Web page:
Trigger Warnings & Facebook’s Year in Review

About a year ago, I read an article about high school and college students wanting trigger warnings for material on the syllabus. I was irritated and thought it was unreasonable. I understood that if someone had PTSD or had been raped, that certain material may trigger some awful memories and emotions. At the same time, I assumed that these students participate in the real world to some degree, if they are able to sit in a classroom and do homework. If that’s the case, these students are probably watching TV and skimming Facebook timelines, where they will see movie trailers, commercials, headlines and video clips that may cause similar distress. My conclusion was that if schools agreed to label the reading list with trigger warnings, it would become a never ending list. The best literature is often packed with the hardest things in life. Reading some of the things might be hard, but working through the book may be good therapy. Or not. Student’s choice at that point.

This past week, as each Facebook friend’s Year in Review popped up, I felt a little kick to my gut every time I read the words “It’s been a great year. Thanks for being a part of it!” In fact, the first time it popped up, I felt a little hurt- how could someone close to me say that it had been a great year? My son died on July 7 after a nightmarish 13 day battle with E. coli. It was sudden and shocking. We watched our child suffer in ways no person ever should and we witnessed things that replay in our minds every day, like nightmares on a movie screen as we try to live without him.

Trigger Warning
So, when I read a Huffington Post article yesterday, saying that Facebook had apologized to a dad who lost his daughter this year, I was torn. I feel for the guy. I know how jarring it was to see the automated prompt, with my boy’s smiling face in the middle and confetti all around. I knew what the last 6 months of my year have looked like and I didn’t want a replay. But, I did not have to look! I think the app was a great idea- it’s fun for most people. It wasn’t fun for me. It wasn’t fun to see everyone’s happy year end while mine sucks. But, that is my life right now. I don’t expect a trigger warning on Facebook, or on the radio before an ad for Whole Foods, where we bought the ground beef that made Joshy sick. I don’t expect companies like Folger’s to change their emotional commercials so that they don’t highlight, for me, the fact that I will never wake up at my adult son’s home and tell his children stories of his childhood. I can’t expect to avoid seeing adorable, blonde boys playing with sisters and friends, searching for bugs, walking their dogs. I shouldn’t expect to avoid the feelings that follow the most traumatic events and the biggest loss of my life.

Sometimes, life is hard. Sometimes it sucks and is unfair. Sometimes awful, unthinkable things happen. We can not expect the world to think of every terrible possibility and walk on eggshells to avoid triggering our nightmares. We must do the best we can to work through and live on, hopefully remembering the happy times more often than the worst.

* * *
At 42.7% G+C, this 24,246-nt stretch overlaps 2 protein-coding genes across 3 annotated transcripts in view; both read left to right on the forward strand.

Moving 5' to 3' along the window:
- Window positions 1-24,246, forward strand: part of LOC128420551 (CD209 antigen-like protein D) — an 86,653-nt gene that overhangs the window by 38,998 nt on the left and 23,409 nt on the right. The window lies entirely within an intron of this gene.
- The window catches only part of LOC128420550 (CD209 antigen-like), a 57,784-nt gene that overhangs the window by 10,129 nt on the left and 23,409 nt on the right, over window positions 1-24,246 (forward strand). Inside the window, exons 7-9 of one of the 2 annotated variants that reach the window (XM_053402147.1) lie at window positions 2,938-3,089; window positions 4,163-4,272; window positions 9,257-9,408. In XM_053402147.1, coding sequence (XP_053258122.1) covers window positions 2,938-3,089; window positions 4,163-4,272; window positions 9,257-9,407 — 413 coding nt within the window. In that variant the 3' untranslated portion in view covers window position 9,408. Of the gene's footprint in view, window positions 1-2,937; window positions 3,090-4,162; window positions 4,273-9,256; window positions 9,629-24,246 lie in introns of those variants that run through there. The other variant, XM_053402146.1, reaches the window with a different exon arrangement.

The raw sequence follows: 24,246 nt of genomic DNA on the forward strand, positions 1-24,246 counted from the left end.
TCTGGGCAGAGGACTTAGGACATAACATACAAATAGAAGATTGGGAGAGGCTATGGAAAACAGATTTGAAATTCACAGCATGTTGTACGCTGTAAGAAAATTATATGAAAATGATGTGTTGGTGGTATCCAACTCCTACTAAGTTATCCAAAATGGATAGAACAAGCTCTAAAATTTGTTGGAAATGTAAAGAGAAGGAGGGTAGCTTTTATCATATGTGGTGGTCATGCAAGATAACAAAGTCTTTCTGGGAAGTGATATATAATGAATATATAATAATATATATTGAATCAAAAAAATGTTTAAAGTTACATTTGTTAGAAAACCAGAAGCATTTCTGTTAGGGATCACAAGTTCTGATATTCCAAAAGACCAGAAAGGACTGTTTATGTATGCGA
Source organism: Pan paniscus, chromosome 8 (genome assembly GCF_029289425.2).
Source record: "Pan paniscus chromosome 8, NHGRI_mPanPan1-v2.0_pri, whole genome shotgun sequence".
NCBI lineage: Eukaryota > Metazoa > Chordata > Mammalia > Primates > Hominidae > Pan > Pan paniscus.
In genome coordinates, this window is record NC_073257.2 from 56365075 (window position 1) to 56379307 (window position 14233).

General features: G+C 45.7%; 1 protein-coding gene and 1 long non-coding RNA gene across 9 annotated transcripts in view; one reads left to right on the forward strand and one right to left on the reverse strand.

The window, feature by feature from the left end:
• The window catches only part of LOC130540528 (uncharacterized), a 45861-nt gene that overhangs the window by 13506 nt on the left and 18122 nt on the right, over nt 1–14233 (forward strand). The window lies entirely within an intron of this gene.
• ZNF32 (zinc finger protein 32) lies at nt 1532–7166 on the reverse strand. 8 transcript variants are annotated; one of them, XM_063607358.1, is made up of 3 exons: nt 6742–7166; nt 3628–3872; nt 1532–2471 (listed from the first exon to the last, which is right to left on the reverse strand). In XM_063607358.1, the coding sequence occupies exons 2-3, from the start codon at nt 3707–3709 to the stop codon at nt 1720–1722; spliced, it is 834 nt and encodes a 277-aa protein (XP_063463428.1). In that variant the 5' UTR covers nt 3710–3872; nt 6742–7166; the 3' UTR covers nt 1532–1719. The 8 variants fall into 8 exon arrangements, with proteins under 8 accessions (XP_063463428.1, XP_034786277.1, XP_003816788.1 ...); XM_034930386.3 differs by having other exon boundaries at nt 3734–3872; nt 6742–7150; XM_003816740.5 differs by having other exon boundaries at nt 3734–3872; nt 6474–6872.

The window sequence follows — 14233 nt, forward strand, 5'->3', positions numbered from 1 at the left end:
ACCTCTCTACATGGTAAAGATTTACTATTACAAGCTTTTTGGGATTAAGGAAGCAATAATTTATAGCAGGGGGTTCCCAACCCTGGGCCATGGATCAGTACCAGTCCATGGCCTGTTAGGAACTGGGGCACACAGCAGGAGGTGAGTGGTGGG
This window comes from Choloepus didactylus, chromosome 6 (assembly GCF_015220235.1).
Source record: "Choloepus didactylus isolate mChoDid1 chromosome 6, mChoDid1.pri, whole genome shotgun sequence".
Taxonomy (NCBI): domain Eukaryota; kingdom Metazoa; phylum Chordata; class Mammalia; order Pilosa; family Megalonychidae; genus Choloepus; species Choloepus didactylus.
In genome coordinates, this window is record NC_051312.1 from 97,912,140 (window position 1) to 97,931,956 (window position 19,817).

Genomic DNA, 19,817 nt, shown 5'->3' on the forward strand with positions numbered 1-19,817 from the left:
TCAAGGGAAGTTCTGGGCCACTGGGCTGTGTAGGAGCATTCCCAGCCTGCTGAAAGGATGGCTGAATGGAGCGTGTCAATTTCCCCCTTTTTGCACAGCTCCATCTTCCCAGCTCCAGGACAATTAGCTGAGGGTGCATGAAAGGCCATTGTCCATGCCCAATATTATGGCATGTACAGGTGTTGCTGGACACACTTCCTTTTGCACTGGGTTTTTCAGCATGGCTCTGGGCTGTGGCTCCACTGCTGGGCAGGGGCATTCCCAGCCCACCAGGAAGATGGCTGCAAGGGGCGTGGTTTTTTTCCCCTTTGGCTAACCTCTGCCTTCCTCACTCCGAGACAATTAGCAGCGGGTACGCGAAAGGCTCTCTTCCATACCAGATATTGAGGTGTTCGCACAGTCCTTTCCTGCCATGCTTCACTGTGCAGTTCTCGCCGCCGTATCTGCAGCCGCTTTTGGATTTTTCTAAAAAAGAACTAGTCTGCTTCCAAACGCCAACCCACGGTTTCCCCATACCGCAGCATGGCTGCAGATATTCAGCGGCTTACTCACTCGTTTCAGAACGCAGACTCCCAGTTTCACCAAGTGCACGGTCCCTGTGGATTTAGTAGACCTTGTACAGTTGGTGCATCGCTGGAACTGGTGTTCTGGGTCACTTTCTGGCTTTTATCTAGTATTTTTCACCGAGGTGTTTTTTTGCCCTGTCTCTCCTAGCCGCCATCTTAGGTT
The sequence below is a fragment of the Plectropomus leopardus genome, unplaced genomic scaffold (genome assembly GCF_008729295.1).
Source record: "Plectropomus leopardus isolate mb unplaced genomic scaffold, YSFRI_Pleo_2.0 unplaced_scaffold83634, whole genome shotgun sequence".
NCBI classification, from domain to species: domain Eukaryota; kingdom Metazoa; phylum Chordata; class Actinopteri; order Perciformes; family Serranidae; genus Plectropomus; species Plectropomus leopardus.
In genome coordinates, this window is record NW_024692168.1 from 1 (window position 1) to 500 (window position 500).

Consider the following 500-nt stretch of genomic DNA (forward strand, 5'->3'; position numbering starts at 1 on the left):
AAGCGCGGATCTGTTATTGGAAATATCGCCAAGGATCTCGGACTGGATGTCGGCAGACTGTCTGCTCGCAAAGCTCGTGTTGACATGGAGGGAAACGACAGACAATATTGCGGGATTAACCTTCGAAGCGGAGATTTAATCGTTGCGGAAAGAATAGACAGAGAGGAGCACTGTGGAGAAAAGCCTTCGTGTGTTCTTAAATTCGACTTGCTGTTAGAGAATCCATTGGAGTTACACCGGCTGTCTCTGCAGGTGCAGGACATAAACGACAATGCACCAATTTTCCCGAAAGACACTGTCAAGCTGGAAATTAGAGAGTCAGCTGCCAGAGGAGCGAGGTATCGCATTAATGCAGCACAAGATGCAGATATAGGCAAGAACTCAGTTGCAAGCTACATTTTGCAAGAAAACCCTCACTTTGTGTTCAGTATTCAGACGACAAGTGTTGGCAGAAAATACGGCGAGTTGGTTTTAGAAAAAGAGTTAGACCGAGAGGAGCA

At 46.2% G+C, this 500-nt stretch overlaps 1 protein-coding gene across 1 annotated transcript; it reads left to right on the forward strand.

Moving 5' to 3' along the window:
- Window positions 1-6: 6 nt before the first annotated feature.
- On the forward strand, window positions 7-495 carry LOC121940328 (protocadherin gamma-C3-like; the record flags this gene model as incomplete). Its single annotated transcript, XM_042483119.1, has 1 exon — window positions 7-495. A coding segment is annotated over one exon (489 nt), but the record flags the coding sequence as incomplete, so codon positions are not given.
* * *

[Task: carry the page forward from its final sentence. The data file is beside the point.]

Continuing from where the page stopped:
Life is full of firsts….

Josh's RainbowFirsts are so much fun when you have a baby. First smile, first time rolling over, first belly laugh, first steps, first day of pre-school.

We keep records of these. They go down in our pediatricians files to make sure kids are on the right track. Now with social media, we share them with friends and family, far and wide. Sometimes, we even prepare, searching Pinterest for creative signs for kids to hold- think first lost tooth, first day of 3rd grade- so cute!

Sometimes, firsts are not so great. On July 7, 2014 my very dear friend, Melissa Kaye, lost her 8 year old son, Josh, after a 13 day fight against E-Coli. Since then, she has experienced a whole new series of firsts. Heart-wrenching, can’t breathe firsts. He died in July, his birthday was in August, his first day of fourth grade would have been in September, first Halloween without Josh in October, first Thanksgiving in November, and the upcoming holiday season. Every day without him is an unimaginable first.

Our children were friends and went to the same school, where they arranged for a grief counselor come and speak. She was wonderful. She spoke about the different ways our children may grieve, and what we should look for and how to react. It helped.

Something the grief counselor said that night stuck with me. She mentioned that a lot of parents lose friends after losing a child. Their friends are usually parents who have children the same age as the child who died. The parents of the living child often have survivor’s guilt and that is beyond uncomfortable. But to lose your friends in addition to your child is just not right.

I can see why this happens. It is definitely easier to avoid situations that make you feel uncomfortable than to face them. This is a first for me. To witness my close friend’s loss, the loss of a child I knew well, but I have faced those feelings head on with my friend, her husband and her daughters. I am there for them regardless of how heart-wrenching life can be for them with all of these new firsts.